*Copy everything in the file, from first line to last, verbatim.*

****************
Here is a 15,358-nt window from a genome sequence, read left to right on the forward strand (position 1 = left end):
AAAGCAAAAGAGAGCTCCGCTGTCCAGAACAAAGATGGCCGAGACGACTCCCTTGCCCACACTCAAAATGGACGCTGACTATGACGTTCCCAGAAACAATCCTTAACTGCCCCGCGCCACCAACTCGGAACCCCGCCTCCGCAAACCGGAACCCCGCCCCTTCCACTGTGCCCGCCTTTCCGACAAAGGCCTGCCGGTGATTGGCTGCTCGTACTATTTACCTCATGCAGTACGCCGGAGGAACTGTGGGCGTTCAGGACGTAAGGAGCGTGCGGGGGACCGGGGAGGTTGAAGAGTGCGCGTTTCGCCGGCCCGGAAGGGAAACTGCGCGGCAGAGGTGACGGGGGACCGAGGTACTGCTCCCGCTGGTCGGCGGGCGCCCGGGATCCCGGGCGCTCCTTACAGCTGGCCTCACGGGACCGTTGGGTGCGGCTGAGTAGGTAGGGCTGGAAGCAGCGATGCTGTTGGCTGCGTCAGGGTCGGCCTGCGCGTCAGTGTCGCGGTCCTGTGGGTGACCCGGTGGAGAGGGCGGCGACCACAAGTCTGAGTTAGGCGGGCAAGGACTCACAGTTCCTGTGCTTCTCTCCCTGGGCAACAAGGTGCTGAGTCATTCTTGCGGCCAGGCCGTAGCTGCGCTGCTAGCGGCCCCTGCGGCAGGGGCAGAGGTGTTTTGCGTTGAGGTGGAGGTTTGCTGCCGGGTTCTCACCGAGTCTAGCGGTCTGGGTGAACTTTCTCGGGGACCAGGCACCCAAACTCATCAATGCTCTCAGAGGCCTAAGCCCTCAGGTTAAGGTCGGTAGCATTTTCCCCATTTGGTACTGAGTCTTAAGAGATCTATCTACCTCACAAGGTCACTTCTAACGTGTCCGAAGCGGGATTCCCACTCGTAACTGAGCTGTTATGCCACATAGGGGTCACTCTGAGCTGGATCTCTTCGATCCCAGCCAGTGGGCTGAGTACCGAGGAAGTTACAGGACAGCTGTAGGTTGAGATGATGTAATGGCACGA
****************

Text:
Here is a 15,358-nt window from a genome sequence, read left to right on the forward strand (position 1 = left end):
AAAGCAAAAGAGAGCTCCGCTGTCCAGAACAAAGATGGCCGAGACGACTCCCTTGCCCACACTCAAAATGGACGCTGACTATGACGTTCCCAGAAACAATCCTTAACTGCCCCGCGCCACCAACTCGGAACCCCGCCTCCGCAAACCGGAACCCCGCCCCTTCCACTGTGCCCGCCTTTCCGACAAAGGCCTGCCGGTGATTGGCTGCTCGTACTATTTACCTCATGCAGTACGCCGGAGGAACTGTGGGCGTTCAGGACGTAAGGAGCGTGCGGGGGACCGGGGAGGTTGAAGAGTGCGCGTTTCGCCGGCCCGGAAGGGAAACTGCGCGGCAGAGGTGACGGGGGACCGAGGTACTGCTCCCGCTGGTCGGCGGGCGCCCGGGATCCCGGGCGCTCCTTACAGCTGGCCTCACGGGACCGTTGGGTGCGGCTGAGTAGGTAGGGCTGGAAGCAGCGATGCTGTTGGCTGCGTCAGGGTCGGCCTGCGCGTCAGTGTCGCGGTCCTGTGGGTGACCCGGTGGAGAGGGCGGCGACCACAAGTCTGAGTTAGGCGGGCAAGGACTCACAGTTCCTGTGCTTCTCTCCCTGGGCAACAAGGTGCTGAGTCATTCTTGCGGCCAGGCCGTAGCTGCGCTGCTAGCGGCCCCTGCGGCAGGGGCAGAGGTGTTTTGCGTTGAGGTGGAGGTTTGCTGCCGGGTTCTCACCGAGTCTAGCGGTCTGGGTGAACTTTCTCGGGGACCAGGCACCCAAACTCATCAATGCTCTCAGAGGCCTAAGCCCTCAGGTTAAGGTCGGTAGCATTTTCCCCATTTGGTACTGAGTCTTAAGAGATCTATCTACCTCACAAGGTCACTTCTAACGTGTCCGAAGCGGGATTCCCACTCGTAACTGAGCTGTTATGCCACATAGGGGTCACTCTGAGCTGGATCTCTTCGATCCCAGCCAGTGGGCTGAGTACCGAGGAAGTTACAGGACAGCTGTAGGTTGAGATGATGTAATGGCACGA